Carnitine

Carnitine is an amino acid that is often recommended as a supplement for cats that are dieting, especially the very overweight cats. It helps the liver process fat better and some studies have shown that cats have better weight loss with this added. It is given as a pill or capsule. But, some cats will take this crushed and mixed into their canned food. If you try this, keep in mind that you can’t use this method if your cat doesn’t eat the food with the camitine added. Your veterinarian will let you know if camitine is appropriate for your cat.

Weight checks

A safe rate of weight loss is very important for the cat. They are very prone to developing hepatic lipidosis or fatty liver syndrome if they lose weight too fast, especially, if they are already overweight. This is one of the reasons that we recommend slowly introducing new foods, slowly get them used to meal feeding and then slowly begin to cut back on their calories! A safe rate of weight loss is 1-2 ounces per week for most cats, but follow your veterinarian’s advice. Of course, this means that you have to weigh your cat every few weeks to see if the food amount needs to be adjusted up or down.

You can weigh in at the clinic or purchase a digital scale (one that will weigh your cat in ounces) and check your cat’s weight at home. If you weigh at home, please be sure to call the weights into the clinic on a regular basis so recommendations can be made. At some point, your veterinarian will recommend an exam to determine if your cat has reached his or her goal weight. It may also be recommended that blood work be checked to make sure the liver is doing well with the diet. This is particularly important in seriously overweight cats.

What about exercise?

This is just as important for the health of your cat as it is for you. Most cats do not get anywhere near the amount of exercise or mental stimulation that they would get if they were still wild animals. This contributes to weight gain by decreasing their metabolism and in some cats causes boredom eating. We, as owners, are at fault when we offer food treats to stop the pestering and meowing, when what the cat really wanted was something interesting to do! There are three steps to increasing your cat’s activity level and enhancing his or her life.

1. Schedule playtime daily. Give your cat something to look forward to besides just eating and petting. Plan 10 minutes each morning and evening, 15 minutes each night or in the middle of the afternoon, whatever works for your schedule. Get out the laser pointer, use a feather toy, a shoe string, throw paper wads or ping pong balls down the hall and get your cat to play a little. Once he or she realizes that this activity has a schedule you will find your cat waiting eagerly for it at the same time each day.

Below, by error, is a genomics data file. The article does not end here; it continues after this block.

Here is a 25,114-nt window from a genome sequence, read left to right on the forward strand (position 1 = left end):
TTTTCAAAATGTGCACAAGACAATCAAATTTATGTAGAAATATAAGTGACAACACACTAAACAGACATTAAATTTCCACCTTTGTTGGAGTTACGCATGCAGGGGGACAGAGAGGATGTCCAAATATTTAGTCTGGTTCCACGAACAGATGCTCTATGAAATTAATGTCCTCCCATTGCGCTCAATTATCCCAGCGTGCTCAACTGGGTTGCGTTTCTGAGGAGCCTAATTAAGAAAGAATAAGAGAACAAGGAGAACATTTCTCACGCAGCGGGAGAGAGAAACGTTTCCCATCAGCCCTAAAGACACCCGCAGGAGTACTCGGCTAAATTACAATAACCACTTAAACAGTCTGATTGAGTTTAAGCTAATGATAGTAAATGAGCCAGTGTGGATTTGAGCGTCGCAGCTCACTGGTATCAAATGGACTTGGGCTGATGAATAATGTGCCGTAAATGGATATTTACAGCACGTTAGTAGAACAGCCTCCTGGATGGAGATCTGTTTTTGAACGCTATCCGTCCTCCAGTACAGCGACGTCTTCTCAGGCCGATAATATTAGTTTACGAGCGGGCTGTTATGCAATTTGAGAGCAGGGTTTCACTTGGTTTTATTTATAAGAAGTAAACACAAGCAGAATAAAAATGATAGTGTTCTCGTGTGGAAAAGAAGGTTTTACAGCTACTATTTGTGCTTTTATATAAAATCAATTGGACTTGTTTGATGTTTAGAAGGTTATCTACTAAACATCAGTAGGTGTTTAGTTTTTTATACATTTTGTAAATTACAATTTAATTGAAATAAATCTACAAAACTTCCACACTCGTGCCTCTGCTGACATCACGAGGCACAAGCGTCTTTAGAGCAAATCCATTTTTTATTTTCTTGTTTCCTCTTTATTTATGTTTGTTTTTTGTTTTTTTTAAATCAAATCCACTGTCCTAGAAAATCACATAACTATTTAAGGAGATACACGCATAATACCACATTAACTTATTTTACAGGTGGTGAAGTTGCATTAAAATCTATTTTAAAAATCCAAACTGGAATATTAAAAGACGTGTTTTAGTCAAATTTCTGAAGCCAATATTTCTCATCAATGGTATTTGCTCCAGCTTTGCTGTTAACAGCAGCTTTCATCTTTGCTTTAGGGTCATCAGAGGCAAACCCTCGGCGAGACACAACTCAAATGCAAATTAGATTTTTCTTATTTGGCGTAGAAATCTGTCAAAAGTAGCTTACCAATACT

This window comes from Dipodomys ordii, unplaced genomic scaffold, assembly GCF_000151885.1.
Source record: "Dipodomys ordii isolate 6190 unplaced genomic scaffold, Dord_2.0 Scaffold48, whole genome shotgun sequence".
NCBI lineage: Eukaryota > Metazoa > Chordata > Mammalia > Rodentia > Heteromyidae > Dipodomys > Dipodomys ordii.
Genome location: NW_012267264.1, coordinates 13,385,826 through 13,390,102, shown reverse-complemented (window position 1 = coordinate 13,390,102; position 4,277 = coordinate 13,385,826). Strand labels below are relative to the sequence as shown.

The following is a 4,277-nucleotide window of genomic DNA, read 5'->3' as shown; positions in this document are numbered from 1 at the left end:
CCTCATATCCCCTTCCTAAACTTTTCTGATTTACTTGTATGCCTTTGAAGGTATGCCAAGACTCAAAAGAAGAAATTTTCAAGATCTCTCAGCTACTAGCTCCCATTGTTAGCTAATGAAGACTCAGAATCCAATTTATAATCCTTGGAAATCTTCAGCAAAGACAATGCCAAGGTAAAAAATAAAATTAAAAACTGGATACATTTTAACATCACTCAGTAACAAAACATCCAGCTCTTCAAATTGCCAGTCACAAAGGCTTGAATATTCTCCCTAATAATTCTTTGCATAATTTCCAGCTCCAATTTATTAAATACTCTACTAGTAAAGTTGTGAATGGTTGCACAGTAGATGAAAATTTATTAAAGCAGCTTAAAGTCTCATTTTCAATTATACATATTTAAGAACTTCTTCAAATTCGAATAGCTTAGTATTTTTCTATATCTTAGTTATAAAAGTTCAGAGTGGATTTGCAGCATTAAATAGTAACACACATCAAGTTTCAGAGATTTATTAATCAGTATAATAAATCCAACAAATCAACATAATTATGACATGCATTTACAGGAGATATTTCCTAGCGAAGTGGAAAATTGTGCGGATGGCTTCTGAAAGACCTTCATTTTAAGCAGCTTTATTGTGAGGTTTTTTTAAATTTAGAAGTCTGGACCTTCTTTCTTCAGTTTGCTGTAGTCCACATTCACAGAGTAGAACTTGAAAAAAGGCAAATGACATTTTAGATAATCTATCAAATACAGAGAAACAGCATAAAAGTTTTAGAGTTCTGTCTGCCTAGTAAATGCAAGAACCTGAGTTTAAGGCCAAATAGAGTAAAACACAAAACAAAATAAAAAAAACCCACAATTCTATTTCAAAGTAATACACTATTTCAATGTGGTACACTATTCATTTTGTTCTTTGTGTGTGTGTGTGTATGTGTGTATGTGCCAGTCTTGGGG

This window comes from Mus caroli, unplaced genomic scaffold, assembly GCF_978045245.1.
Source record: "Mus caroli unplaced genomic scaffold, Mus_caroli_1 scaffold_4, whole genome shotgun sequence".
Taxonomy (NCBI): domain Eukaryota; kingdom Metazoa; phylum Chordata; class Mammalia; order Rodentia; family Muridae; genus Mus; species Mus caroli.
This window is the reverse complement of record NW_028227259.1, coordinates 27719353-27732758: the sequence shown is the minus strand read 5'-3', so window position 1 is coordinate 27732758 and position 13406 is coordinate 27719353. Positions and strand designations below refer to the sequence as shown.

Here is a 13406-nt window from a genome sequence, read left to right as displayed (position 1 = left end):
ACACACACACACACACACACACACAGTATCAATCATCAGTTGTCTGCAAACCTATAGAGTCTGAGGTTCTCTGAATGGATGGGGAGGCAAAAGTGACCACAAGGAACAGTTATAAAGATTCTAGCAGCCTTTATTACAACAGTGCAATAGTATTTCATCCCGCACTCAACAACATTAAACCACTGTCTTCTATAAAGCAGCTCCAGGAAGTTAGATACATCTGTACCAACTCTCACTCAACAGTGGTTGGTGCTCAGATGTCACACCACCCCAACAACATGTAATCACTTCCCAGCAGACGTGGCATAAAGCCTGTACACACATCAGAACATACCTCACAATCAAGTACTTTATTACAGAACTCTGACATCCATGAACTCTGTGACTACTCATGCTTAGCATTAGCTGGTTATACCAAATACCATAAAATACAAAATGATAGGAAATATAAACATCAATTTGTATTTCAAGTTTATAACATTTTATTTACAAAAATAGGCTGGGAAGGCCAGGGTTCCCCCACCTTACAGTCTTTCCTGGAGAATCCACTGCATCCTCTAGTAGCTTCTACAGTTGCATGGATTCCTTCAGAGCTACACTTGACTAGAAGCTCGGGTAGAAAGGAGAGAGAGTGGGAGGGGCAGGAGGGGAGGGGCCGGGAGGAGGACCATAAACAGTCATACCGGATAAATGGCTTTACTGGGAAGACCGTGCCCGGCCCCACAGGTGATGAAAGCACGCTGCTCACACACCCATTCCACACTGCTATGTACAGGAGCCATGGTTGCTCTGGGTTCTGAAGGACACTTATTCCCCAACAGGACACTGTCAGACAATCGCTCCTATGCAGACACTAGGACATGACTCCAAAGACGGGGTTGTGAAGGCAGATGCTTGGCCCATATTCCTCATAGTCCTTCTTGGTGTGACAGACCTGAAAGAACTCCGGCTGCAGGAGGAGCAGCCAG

2. Rotate toys weekly. The same toys out all of the time are boring. Its not like being outside, where all of the sights and smells to investigate change daily. This week, leave out a paper bag and some fur mice. Next week, put those away and bring out the cardboard box and ping pong balls, the third week try his catnip mouse and some tissue paper to crinkle up. Use your imagination here and keep rotating things in and out of the toy area. Since the toys are “new” each week, your cat will spend a little more time investigating, a little more time awake and burning calories.

3. Teach your cat to hunt. In most cases the dieting cat eats his meal in just a couple of minutes. That can certainly leave them unsatisfied. You might try taking some of his treats or some of his dry food allowance and put it in and around his toys; a few kibbles in the cardboard box, under the tissue paper, inside of an empty cardboard paper towel roll. They sell balls with holes in them that can be filled with kibble and only rolling it along the floor will release the food. You could give him half of his food allowance in one room and half in another. You could feed your cat one kibble at a time by making him chasing it down the hallway as you toss it. All these ideas take the focus off the food for your cat and tum it into a fun game that also increases his activity level. You might choose to do this every day with one meal, or several times per week as it fits your schedule. With multiple cats or dogs in the house, you may choose to do these things in one room with the door closed so the dieter has time to find all of his food.

It’s also important to retrain your cat if he or she constantly begs or pesters you for food. If your kitty starts begging for food but it’s not one of his meal or treat times, distract him with something he likes; a few strokes with his brush, bringing out the laser pointer, throwing a toy down the hallway, or petting him. Do anything except offer food. You would like your cat to learn that bothering you for food only works at the specific times you have chosen.